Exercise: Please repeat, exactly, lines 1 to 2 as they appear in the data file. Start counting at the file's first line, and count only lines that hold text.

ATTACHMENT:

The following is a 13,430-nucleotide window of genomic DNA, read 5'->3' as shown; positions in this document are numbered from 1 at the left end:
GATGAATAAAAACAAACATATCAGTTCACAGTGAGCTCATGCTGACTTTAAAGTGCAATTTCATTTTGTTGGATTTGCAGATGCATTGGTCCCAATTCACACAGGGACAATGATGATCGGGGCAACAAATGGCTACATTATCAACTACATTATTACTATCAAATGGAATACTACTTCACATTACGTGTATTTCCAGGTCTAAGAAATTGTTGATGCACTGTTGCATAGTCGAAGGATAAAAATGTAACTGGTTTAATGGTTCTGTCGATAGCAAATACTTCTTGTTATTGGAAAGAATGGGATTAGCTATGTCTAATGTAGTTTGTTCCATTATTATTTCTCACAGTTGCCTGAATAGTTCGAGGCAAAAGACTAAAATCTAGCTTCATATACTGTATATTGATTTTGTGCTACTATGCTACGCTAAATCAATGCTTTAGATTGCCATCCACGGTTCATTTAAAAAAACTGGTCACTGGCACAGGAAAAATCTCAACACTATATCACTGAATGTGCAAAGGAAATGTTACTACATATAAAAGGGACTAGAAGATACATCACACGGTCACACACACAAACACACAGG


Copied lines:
The following is a 13,430-nucleotide window of genomic DNA, read 5'->3' as shown; positions in this document are numbered from 1 at the left end:
GATGAATAAAAACAAACATATCAGTTCACAGTGAGCTCATGCTGACTTTAAAGTGCAATTTCATTTTGTTGGATTTGCAGATGCATTGGTCCCAATTCACACAGGGACAATGATGATCGGGGCAACAAATGGCTACATTATCAACTACATTATTACTATCAAATGGAATACTACTTCACATTACGTGTATTTCCAGGTCTAAGAAATTGTTGATGCACTGTTGCATAGTCGAAGGATAAAAATGTAACTGGTTTAATGGTTCTGTCGATAGCAAATACTTCTTGTTATTGGAAAGAATGGGATTAGCTATGTCTAATGTAGTTTGTTCCATTATTATTTCTCACAGTTGCCTGAATAGTTCGAGGCAAAAGACTAAAATCTAGCTTCATATACTGTATATTGATTTTGTGCTACTATGCTACGCTAAATCAATGCTTTAGATTGCCATCCACGGTTCATTTAAAAAAACTGGTCACTGGCACAGGAAAAATCTCAACACTATATCACTGAATGTGCAAAGGAAATGTTACTACATATAAAAGGGACTAGAAGATACATCACACGGTCACACACACAAACACACAGG